Even as she acknowledged that “people are dying” in New York City’s troubled jails, a federal judge on Tuesday refrained from stripping control of Rikers Island from local officials, instead ordering the city to revise its plan for addressing violence and disorder at the compound.
The judge, Laura T. Swain, made the decision at a hearing on Tuesday after listening to arguments from the United States Attorney’s Office in Manhattan and others who had raised the possibility of appointing an independent official to run New York City’s jails, something that has never happened in the jail system’s history.
Judge Swain had given the city Department of Correction three weeks beginning last month to come up with a plan to remedy the crisis in the jail complex, where city staffing practices have left gang members in charge of some jail areas, and detainees to languish without food or medical care.
But as jail officials were formulating their plan, two detainees died, the city was held in contempt in state court over its failure to provide timely medical care and questions emerged about whether the jail system properly documented a serious head injury suffered by a detainee in April.
During Tuesday’s hearing, a federal prosecutor, Jeffrey K. Powell, reviewed the department’s failures before concluding that “extraordinary remedies” would likely be necessary to change conditions at Rikers, where more than a thousand correction officers are failing to show up for work each day.
He said that those remedies could include executive orders from Mayor Eric Adams or Gov. Kathy Hochul, judicial orders allowing officials to waive certain restrictions or the possibility of a full or partial federal takeover, known as receivership.
But the Correction Department commissioner, Louis A. Molina, said those options were unnecessary and that their plan would be sufficient.
“Change must come from within,” Mr. Molina said, adding that he did not need any additional authority from the court to implement the plan his office had worked up with a federal monitor overseeing reforms in the jails.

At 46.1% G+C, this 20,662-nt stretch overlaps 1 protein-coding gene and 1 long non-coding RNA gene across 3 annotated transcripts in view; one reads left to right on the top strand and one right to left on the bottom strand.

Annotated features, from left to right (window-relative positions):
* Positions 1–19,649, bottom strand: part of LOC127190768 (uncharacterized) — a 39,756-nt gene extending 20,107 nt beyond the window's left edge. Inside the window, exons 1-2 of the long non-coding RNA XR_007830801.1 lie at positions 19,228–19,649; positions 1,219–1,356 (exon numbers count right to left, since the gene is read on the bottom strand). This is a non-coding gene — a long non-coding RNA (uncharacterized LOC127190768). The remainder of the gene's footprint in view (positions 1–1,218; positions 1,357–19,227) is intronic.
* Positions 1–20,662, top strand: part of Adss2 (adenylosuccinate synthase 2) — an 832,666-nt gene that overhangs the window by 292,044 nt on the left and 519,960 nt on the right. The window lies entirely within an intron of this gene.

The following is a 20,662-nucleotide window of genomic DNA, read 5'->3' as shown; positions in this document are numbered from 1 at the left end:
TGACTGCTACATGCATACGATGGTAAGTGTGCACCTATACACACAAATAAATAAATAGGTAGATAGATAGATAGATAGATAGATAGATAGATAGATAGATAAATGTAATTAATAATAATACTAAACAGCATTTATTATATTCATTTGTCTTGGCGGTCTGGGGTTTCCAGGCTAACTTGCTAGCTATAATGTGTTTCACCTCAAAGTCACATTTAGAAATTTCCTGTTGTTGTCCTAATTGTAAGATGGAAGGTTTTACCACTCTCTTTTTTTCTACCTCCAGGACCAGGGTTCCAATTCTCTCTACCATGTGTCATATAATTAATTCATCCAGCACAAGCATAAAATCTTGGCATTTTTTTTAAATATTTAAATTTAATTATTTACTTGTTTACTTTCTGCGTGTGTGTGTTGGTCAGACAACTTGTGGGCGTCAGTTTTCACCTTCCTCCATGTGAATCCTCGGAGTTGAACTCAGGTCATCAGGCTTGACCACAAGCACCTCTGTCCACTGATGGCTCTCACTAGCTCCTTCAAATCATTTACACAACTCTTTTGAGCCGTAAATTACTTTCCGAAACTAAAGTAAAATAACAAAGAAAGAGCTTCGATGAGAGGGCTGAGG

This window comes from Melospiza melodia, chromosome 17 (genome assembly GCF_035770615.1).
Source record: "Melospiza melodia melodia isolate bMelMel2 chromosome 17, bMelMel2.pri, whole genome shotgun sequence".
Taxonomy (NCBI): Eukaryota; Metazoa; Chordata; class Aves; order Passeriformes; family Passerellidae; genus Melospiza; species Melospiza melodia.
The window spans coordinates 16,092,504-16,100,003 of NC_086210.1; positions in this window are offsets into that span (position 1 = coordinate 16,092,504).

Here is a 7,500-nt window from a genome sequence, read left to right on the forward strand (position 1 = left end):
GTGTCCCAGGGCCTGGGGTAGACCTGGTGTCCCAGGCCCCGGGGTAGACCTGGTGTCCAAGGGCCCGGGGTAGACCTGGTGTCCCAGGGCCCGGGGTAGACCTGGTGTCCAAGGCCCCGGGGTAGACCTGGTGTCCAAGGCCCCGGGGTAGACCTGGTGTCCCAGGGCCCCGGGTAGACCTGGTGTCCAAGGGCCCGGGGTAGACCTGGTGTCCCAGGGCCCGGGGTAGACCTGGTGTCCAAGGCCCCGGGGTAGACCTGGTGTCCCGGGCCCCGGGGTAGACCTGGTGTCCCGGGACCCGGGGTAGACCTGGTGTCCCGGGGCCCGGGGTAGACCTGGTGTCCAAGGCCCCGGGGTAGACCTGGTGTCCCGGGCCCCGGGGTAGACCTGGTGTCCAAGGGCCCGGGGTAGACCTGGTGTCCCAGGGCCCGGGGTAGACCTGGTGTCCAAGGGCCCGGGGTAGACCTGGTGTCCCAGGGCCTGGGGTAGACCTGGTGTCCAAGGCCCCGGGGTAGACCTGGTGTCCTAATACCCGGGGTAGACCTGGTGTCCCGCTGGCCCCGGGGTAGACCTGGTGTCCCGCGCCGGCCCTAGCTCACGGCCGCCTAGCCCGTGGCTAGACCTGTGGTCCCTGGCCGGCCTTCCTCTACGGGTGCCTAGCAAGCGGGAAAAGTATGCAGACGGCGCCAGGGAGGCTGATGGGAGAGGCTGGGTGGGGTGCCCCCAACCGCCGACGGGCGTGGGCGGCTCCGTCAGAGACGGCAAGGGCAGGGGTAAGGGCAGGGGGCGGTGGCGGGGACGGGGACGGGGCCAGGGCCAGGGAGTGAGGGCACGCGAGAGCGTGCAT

Hernandez D. Stroud, counsel of the Justice Program of the Brennan Center for Justice at New York University School of Law, said that federal prosecutors and judges often threaten city agencies with receivership — and in some instances that prompts agencies to change.
Only rarely do they follow through, Mr. Stroud said, adding that “taking a jail or prison away is a very big deal” and occurs only after a judge concludes all other options have been exhausted.
Some advocates have argued that a federal court takeover is necessary to cut through barriers to reform in New York City’s jails, which include a union contract that provides correction officers with unlimited sick leave and a state law that bars the department from hiring outside correction unions for certain positions.
Martin Horn, a city jails commissioner under former Mayor Michael Bloomberg, had petitioned state legislators in the early 2000s to change that law. But he said in an interview that Norman Seabrook, the former powerful leader of the correction officers’ union, convinced lawmakers not to amend it.
“You can’t run a jail system if you’re at war with your staff,” Mr. Horn said. “The city has to get the unions to be a part of the solution.”
A spokesman for a union representing correction officers did not immediately reply to a request for comment. Judge Swain instructed the city to submit its revised plan by June 10.
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